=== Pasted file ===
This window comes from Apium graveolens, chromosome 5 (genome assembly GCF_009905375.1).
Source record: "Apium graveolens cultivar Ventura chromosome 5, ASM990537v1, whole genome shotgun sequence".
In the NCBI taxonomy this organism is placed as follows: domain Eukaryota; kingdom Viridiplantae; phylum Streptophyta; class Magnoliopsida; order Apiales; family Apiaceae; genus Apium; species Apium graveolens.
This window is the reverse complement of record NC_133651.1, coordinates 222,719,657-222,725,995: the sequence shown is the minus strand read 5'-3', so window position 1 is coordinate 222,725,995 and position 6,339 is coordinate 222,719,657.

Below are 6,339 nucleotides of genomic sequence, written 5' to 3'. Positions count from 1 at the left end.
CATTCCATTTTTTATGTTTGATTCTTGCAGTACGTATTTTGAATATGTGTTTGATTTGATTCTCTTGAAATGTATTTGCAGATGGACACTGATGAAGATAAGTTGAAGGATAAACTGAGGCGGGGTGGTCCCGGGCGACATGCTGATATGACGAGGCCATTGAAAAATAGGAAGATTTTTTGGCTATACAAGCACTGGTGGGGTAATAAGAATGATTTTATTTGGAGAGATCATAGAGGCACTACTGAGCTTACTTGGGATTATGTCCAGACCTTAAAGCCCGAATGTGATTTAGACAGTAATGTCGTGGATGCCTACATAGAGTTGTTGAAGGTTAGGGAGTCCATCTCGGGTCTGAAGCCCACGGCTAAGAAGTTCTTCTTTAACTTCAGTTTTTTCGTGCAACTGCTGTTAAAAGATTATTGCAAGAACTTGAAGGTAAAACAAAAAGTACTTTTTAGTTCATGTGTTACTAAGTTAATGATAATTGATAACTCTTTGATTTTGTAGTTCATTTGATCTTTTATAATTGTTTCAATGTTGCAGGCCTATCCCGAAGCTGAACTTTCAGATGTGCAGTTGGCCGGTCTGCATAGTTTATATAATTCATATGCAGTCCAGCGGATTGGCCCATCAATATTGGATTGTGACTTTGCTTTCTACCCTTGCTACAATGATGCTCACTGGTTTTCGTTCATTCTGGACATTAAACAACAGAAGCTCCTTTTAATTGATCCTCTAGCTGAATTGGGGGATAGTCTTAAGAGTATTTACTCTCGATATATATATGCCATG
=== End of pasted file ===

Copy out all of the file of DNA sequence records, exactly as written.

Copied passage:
This window comes from Apium graveolens, chromosome 5 (genome assembly GCF_009905375.1).
Source record: "Apium graveolens cultivar Ventura chromosome 5, ASM990537v1, whole genome shotgun sequence".
In the NCBI taxonomy this organism is placed as follows: domain Eukaryota; kingdom Viridiplantae; phylum Streptophyta; class Magnoliopsida; order Apiales; family Apiaceae; genus Apium; species Apium graveolens.
This window is the reverse complement of record NC_133651.1, coordinates 222,719,657-222,725,995: the sequence shown is the minus strand read 5'-3', so window position 1 is coordinate 222,725,995 and position 6,339 is coordinate 222,719,657.

Below are 6,339 nucleotides of genomic sequence, written 5' to 3'. Positions count from 1 at the left end.
CATTCCATTTTTTATGTTTGATTCTTGCAGTACGTATTTTGAATATGTGTTTGATTTGATTCTCTTGAAATGTATTTGCAGATGGACACTGATGAAGATAAGTTGAAGGATAAACTGAGGCGGGGTGGTCCCGGGCGACATGCTGATATGACGAGGCCATTGAAAAATAGGAAGATTTTTTGGCTATACAAGCACTGGTGGGGTAATAAGAATGATTTTATTTGGAGAGATCATAGAGGCACTACTGAGCTTACTTGGGATTATGTCCAGACCTTAAAGCCCGAATGTGATTTAGACAGTAATGTCGTGGATGCCTACATAGAGTTGTTGAAGGTTAGGGAGTCCATCTCGGGTCTGAAGCCCACGGCTAAGAAGTTCTTCTTTAACTTCAGTTTTTTCGTGCAACTGCTGTTAAAAGATTATTGCAAGAACTTGAAGGTAAAACAAAAAGTACTTTTTAGTTCATGTGTTACTAAGTTAATGATAATTGATAACTCTTTGATTTTGTAGTTCATTTGATCTTTTATAATTGTTTCAATGTTGCAGGCCTATCCCGAAGCTGAACTTTCAGATGTGCAGTTGGCCGGTCTGCATAGTTTATATAATTCATATGCAGTCCAGCGGATTGGCCCATCAATATTGGATTGTGACTTTGCTTTCTACCCTTGCTACAATGATGCTCACTGGTTTTCGTTCATTCTGGACATTAAACAACAGAAGCTCCTTTTAATTGATCCTCTAGCTGAATTGGGGGATAGTCTTAAGAGTATTTACTCTCGATATATATATGCCATG